A field-effect transistor is coupled, to conduct current from a rechargeable battery, to a load, so long as the voltage potential across the rechargeable battery is sufficient to turn on the field-effect transistor. This prevents the rechargeable battery discharging below a predetermined value, thereby protecting the rechargeable battery from permanent damage from overdischarge.
The design relates to protecting batteries, especially rechargeable batteries, from discharging past the point where internal chemical and physical changes occur that render the battery incapable of being fully recharged.
Rechargeable batteries are expensive, the expense increasing with the capacity. Nickel-cadmium and lithium rechargeable batteries have long shelf lives and high capacity, characteristics that make them useful in applications such as laptop computers, portable electric tools and high intensity lamps.
Lithium batteries have a tendency to explode if operated beyond their capacity. Nickel-cadmium batteries reverse polarity if discharged below a threshold value.
Rechargeable batteries are irreversibly damaged if too much energy is drained before recharging. Internal chemical and physical alterations take place if power is taken after the energy level of the battery falls below a certain threshold.
Prior art circuits include relays wired in series or parallel with the load with the normally open contacts in series with the battery and the load. While the battery is sufficiently charged to keep the relay activated, the battery is coupled to the load. When the potential drops below a value depending on the characteristics of the relay, the relay drops out, opening the circuit between the battery and the load.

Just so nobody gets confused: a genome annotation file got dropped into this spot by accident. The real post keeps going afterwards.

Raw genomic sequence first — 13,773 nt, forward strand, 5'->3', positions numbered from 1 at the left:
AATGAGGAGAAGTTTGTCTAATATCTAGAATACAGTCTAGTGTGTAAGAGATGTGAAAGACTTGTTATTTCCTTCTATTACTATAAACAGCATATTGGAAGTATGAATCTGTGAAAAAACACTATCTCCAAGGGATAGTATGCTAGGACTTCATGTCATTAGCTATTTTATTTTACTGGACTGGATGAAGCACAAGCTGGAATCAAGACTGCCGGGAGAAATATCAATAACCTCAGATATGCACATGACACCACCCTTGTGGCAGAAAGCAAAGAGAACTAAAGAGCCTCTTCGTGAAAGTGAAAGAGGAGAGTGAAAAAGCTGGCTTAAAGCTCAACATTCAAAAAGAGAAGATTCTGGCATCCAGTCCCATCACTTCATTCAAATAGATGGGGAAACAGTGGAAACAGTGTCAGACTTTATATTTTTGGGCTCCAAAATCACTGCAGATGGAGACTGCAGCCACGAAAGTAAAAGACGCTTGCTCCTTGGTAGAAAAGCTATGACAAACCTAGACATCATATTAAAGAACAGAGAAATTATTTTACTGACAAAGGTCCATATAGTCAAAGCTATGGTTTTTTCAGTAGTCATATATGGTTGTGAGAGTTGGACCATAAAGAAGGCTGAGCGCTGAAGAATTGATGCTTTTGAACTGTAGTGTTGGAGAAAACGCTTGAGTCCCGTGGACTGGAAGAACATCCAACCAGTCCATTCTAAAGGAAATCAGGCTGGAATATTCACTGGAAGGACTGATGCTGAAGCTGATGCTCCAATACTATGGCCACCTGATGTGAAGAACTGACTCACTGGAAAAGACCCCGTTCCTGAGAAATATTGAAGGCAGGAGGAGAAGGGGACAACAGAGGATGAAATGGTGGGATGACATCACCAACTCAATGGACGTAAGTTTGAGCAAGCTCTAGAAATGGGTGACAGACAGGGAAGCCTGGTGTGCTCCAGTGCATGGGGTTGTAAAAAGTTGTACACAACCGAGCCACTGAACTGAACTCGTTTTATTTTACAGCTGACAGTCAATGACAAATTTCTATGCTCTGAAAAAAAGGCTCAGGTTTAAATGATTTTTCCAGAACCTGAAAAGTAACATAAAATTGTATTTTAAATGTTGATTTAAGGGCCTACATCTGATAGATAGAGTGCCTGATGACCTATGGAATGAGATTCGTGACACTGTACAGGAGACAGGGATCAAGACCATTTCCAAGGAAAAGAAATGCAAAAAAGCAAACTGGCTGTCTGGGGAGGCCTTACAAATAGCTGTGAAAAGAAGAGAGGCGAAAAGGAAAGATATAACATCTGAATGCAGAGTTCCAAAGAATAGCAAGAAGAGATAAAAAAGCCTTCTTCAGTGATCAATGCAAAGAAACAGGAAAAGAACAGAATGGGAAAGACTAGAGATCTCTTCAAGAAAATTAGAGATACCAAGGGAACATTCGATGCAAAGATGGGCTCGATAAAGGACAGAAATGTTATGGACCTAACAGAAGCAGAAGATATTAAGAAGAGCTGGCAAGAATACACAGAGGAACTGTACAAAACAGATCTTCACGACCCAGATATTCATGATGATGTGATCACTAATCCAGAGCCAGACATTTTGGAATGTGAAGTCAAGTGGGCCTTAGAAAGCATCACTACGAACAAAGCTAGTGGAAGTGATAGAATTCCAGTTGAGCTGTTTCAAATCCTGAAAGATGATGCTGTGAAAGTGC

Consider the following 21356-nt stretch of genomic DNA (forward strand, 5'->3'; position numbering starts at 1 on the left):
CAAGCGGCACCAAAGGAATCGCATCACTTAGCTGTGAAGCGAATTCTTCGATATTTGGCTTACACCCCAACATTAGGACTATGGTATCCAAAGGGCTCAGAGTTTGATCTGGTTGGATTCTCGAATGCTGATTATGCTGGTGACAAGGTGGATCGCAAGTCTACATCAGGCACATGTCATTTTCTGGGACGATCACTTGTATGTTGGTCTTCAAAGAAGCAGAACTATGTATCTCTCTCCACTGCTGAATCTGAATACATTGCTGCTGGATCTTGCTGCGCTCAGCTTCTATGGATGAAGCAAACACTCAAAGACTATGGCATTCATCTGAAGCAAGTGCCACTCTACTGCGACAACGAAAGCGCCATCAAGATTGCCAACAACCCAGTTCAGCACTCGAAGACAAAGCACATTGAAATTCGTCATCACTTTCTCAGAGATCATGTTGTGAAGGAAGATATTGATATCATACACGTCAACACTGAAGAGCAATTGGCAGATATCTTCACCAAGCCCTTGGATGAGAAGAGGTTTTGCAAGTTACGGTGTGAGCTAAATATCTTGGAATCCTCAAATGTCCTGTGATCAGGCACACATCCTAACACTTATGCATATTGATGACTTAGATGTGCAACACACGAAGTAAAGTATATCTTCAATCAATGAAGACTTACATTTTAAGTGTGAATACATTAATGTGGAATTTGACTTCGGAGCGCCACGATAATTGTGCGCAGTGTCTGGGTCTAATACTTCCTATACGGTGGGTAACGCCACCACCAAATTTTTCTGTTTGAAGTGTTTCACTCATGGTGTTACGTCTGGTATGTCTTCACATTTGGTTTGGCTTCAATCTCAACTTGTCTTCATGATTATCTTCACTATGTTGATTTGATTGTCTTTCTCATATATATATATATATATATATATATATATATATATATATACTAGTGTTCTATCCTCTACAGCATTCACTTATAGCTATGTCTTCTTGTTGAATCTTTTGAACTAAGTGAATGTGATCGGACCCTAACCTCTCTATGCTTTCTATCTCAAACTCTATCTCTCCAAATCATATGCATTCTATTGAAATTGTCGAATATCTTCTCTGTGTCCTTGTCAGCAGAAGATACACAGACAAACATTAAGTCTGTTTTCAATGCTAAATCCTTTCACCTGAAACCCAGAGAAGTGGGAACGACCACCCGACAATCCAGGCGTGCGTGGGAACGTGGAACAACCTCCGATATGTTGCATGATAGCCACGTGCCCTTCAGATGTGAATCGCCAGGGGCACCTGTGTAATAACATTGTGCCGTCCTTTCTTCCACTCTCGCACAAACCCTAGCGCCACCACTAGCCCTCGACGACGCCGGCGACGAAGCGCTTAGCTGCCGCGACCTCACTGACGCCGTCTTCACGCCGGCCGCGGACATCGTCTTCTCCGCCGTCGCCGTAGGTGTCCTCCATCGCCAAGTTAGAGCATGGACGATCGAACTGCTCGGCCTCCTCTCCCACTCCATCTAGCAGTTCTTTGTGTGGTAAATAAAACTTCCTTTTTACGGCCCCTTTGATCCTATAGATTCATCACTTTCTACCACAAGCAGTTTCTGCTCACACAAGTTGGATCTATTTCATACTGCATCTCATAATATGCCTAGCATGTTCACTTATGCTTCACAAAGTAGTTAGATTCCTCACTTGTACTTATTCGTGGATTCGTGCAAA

This arrangement consumes an inordinate amount of power in the relay coil and the relays suitable for the purpose are expensive. Relays that are kept on for long lengths of time tend to lock up and fail to drop out when sufficient power is no longer applied because of magnetization of the relay components.
Other prior art circuits include solid state circuits using a plurality of circuit components to sense the voltage being applied and to operate a switch, usually a transistor, when the sensed voltage falls to a predetermined value. The circuits themselves consume power which shortens the operating time of the rechargeable batteries.
U.S. Pat. No. 4,342,953 shows a battery protection circuit for preventing overdischarge of rechargeable batteries. A sensing stage is provided to cause a light, powered by the rechargeable battery, to dim as the cutoff voltage is approached.
U.S. Pat. No. 4,056,765 discloses a triplet of monitor circuits for sensing the output voltages associated with charging a battery. A first circuit employs a zener diode and detects excessively low battery voltage. A second circuit detects excessively low generator voltage. A third circuit detects an excessively high charging voltage. The circuits do not control the voltages but merely supply an indication of the various conditions.
U.S. Pat. No. 4,785,229 discloses a battery protection circuit for shutting down power when the monitored voltage falls below a predetermined threshold value.
U.S. Pat. No. 4,698,578 teaches a circuit for controlling the supply of power from a battery to a load. When the circuit detects that the remaining energy in the battery has dropped to a predetermined value, it supplies a notification to the operator.
U.S. Pat. No. 4,291,266 shows a circuit for charging a battery from solar cells, for example, by acting as an ideal diode, i.e., eliminating the forward voltage drop across an actual diode. This reduces the loss in a low drain circuit such as an electronic wristwatch.